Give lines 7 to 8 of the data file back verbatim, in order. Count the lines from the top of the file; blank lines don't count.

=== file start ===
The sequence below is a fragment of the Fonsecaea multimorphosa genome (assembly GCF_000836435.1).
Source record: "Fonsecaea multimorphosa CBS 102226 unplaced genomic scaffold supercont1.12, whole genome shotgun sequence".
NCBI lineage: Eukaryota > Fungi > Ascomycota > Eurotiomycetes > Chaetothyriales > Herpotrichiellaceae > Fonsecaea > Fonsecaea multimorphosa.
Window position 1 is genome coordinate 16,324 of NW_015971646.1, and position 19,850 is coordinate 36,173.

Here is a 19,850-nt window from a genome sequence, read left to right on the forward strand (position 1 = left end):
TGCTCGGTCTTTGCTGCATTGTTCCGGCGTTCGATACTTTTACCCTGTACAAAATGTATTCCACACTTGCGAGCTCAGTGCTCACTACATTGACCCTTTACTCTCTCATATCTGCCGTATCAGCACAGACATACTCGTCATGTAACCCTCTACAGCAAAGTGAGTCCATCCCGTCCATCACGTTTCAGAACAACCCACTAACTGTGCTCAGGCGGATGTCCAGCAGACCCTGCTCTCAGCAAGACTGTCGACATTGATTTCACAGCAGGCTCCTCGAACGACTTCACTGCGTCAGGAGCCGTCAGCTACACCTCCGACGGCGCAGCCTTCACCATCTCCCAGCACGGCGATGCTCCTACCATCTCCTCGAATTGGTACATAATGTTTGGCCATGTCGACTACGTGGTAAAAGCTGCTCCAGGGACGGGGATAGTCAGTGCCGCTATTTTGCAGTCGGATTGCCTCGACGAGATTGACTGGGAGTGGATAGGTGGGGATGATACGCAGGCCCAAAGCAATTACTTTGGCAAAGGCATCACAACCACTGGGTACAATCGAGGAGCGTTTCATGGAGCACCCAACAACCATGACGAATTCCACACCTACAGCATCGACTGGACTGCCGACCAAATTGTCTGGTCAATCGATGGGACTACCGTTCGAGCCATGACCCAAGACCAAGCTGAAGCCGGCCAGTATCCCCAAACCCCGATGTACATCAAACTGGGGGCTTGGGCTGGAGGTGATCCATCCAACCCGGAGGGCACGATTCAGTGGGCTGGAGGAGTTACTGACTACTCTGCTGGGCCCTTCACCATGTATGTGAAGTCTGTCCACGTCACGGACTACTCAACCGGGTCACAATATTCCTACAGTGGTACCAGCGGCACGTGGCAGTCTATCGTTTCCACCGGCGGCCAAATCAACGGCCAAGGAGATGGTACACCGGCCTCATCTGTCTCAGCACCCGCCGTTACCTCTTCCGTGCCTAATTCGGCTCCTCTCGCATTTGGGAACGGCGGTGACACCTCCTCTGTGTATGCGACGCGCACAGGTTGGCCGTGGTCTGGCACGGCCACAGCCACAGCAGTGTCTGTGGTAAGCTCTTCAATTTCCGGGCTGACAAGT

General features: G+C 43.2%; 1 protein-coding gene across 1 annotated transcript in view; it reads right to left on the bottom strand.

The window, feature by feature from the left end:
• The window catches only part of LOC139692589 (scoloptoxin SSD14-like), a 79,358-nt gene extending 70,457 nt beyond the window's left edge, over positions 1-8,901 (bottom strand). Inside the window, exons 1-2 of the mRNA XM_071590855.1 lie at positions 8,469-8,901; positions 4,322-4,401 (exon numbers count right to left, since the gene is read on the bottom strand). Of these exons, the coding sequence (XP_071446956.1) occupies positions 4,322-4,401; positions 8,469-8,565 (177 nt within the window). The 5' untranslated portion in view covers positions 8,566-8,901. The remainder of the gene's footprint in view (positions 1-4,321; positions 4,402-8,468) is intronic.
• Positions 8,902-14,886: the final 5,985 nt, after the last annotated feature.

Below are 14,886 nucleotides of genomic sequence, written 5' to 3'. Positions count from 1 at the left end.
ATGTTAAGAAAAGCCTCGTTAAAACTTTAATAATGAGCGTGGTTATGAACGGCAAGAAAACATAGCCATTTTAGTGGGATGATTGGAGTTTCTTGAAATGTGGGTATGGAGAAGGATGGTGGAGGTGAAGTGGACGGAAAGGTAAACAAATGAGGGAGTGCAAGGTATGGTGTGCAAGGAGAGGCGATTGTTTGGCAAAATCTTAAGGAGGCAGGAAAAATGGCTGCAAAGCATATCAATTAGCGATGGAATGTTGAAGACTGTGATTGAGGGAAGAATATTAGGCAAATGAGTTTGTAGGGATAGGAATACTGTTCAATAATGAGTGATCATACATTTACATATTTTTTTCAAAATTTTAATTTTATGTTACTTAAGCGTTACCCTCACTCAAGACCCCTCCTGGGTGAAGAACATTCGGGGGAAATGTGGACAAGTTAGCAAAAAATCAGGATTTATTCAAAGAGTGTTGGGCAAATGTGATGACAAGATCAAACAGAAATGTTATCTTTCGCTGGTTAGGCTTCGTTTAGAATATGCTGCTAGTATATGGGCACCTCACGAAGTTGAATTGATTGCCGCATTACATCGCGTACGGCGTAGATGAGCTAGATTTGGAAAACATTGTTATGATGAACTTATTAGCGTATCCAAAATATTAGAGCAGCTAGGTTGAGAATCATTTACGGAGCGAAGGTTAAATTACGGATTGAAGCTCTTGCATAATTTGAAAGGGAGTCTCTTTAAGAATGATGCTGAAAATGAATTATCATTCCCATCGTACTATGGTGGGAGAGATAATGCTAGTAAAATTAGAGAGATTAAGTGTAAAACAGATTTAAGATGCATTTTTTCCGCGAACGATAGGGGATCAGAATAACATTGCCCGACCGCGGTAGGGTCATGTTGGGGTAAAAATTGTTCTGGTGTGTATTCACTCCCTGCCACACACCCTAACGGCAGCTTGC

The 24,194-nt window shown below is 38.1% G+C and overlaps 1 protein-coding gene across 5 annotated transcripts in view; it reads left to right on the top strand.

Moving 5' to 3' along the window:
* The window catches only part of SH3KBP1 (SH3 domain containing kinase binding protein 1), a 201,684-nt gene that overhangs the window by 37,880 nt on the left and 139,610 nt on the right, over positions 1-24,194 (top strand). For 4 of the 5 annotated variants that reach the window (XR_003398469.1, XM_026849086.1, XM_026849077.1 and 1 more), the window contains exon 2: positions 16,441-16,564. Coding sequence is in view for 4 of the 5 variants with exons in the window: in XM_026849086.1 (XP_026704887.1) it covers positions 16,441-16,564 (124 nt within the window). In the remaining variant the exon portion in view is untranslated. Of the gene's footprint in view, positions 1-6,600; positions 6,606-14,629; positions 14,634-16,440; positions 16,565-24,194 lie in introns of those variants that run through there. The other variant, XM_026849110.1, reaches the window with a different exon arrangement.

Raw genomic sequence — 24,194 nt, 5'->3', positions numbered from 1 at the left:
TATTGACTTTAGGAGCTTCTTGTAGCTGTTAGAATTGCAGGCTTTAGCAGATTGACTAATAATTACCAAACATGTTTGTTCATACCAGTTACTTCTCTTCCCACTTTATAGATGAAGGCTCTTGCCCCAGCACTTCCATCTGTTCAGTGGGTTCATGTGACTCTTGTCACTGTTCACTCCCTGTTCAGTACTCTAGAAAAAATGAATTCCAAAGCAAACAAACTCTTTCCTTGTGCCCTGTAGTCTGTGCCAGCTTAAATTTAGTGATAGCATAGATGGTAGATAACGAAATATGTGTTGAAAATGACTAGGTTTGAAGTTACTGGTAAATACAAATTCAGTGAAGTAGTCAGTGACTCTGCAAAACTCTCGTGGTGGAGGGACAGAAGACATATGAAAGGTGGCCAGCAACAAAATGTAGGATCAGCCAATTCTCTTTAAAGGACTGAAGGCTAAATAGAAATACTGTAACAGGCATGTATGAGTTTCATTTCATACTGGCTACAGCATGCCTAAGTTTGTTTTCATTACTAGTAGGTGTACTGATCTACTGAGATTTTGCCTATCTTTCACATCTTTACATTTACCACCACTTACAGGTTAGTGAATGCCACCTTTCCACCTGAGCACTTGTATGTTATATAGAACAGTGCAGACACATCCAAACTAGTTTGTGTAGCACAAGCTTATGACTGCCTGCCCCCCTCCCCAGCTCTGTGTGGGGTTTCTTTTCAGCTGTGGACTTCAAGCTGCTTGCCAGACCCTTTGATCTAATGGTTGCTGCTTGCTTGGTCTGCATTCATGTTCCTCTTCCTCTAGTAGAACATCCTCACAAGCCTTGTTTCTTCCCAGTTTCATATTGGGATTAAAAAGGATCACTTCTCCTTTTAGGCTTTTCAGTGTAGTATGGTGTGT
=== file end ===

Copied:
General features: G+C 43.2%; 1 protein-coding gene across 1 annotated transcript in view; it reads right to left on the bottom strand.

The window, feature by feature from the left end: